Paper ID: | 2572 |
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Title: | Learning low-dimensional state embeddings and metastable clusters from time series data |

This appears to be a detailed, carefully written, and theoretically/empirically supported piece of work. The results are based on RKHS theory and appear to extend the state-of-the-art in a number of ways, including learning KMEs while dealing with dependent samples (e.g. from a Markov chain), low dimensional/rank approximations with state-of-the-art error bounds, and a variational approach for clustering, as well as a robust set of experiments. On the whole, I am satisfied that this clearly meets the acceptance criteria for NeurIPS and I am recommending it for acceptance. I have a few comments below on aspects of the paper, where things were either unclear, or might benefit from a revisit. It is unclear how strong assumption 2 is. It seems to me that if the marginal p(x) is in the Hilbert space H, and the joint p(x,y) is in the joint Hilbert space Hx\tilde{H} then it is natural to assume that the conditional is too, but it isn't clear whether this is a strong or weak assumption. When could it be violated? The equations under [lines 147 and 158] seem to be inconsistent (one is the theoretical and the other the approximate conditional probability). I think the first equation should have half powers on the C-matrices. Theorem 4 appears to assume that the underlying process has a correct clustering of states, but this isn't explicit in the theorem. The stochastic diffusion process could be a bit better described. And a better interpretation/intuition over the results. The colours in the #clusters=15 plot should be distinct (I count 8 colours and 17 contiguous regions). There appears to be a bit of repetition in the description of the DQN experiment, and the pairs of states could be more formally described (how did you identify that these states should be close to one another before you conducted the experiment, or was it a post-hoc analysis). ## typos [line 48] metastablet sets -> metastable sets [line 130-1] shift-invariance kernel -> shift-invariant kernel [line 158] Assumptions 2 -> Assumption 2 [line 168] states within the same set shares -> states within the same set share Equation under [line 179] The symbol i on the top line should be an x I think. Also, it should be stated that this misclassification rate is with respect to data where the ground truth is that the states belong to m clusters. [line 220] with the number of clusters vary -> with a varying number of clusters ## After reading the reviews I can see some valid points made by the other reviewers in their comments particularly with respect to the clarity of what contributions are novel. I still consider this to be a good paper though, and I will keep my score as it stands.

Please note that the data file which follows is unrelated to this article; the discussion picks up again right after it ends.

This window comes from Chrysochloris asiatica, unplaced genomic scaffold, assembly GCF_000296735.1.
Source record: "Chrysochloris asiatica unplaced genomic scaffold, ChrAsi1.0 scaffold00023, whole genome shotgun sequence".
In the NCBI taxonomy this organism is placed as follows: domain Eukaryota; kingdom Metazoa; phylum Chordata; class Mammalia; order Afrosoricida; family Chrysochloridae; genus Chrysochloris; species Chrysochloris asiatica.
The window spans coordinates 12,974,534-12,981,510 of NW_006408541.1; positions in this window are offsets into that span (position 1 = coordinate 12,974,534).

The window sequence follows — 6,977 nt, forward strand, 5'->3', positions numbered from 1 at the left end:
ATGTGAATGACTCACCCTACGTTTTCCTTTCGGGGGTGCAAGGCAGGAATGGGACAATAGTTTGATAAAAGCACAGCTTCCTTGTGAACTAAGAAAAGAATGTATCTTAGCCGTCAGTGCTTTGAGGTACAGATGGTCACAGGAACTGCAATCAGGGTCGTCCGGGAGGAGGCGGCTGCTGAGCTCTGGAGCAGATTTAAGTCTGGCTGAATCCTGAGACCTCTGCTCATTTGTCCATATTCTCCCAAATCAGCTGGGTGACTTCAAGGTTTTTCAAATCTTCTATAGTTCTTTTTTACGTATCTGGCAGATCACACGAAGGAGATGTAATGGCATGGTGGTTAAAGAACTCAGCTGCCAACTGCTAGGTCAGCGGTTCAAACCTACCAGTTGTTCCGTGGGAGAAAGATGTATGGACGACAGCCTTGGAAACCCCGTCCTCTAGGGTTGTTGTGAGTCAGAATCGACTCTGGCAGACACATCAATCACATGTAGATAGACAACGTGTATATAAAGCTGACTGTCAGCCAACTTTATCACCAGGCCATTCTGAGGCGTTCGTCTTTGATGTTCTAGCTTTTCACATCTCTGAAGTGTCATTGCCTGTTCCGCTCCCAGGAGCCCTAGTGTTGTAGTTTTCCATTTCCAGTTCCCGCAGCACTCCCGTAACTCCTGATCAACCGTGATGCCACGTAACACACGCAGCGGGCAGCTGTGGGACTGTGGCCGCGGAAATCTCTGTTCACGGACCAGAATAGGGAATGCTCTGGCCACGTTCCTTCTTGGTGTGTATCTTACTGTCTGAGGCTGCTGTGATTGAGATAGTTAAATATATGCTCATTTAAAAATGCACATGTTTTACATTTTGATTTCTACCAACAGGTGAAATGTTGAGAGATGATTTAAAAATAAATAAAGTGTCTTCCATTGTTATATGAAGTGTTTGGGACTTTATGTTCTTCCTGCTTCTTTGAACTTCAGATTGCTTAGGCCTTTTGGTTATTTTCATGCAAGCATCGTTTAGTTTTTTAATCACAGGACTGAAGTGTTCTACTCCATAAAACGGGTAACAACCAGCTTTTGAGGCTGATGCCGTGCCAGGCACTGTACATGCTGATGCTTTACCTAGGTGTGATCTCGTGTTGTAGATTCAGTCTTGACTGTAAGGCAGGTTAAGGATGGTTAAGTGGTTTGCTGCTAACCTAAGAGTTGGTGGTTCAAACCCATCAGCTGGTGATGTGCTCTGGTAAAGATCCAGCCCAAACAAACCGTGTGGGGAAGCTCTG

Aside from some minor grammatical issues, I found this to be an interesting paper introducing new methods that leveraging low-rank structure to embed transition distributions and time-varying states. I think the idea of the diffusion distance can inspire further work in distance metrics for sequential models as well as new learning paradigms. (i) Where do the authors see their work fitting in relative to existing work on Koopman operators and Dynamic Mode Decomposition. For example in https://papers.nips.cc/paper/6713-learning-koopman-invariant-subspaces-for-dynamic-mode-decomposition.pdf, the authors use the level sets of the Koopman eigenfunction to find basins of attraction of the dynamics (Figure 5 -- right in the pdf) in a manner similar to what is done here via clustering. (ii) Have you experimented with clustering the raw time-series (i.e. without the state embedding). What do those results look like and how do they qualitatively differ from what is presented in Figure 2? (iii) Could you comment on the assumption in line 171 that the clustering admits a unique optimal solution. What properties of the time-series do you think might be necessary for that assumption to be satisfied? (iv) How did the quality of the state embeddings (as visualized in Figure 2) vary as a function of the number of Fourier features used. Presumably there is some tradeoff between the number of features needed to capture the properties of the dynamics to a sufficient degree and the complexity of the underlying dynamics (for example, the number of basins of attraction and how close they are). Have you experimented with this?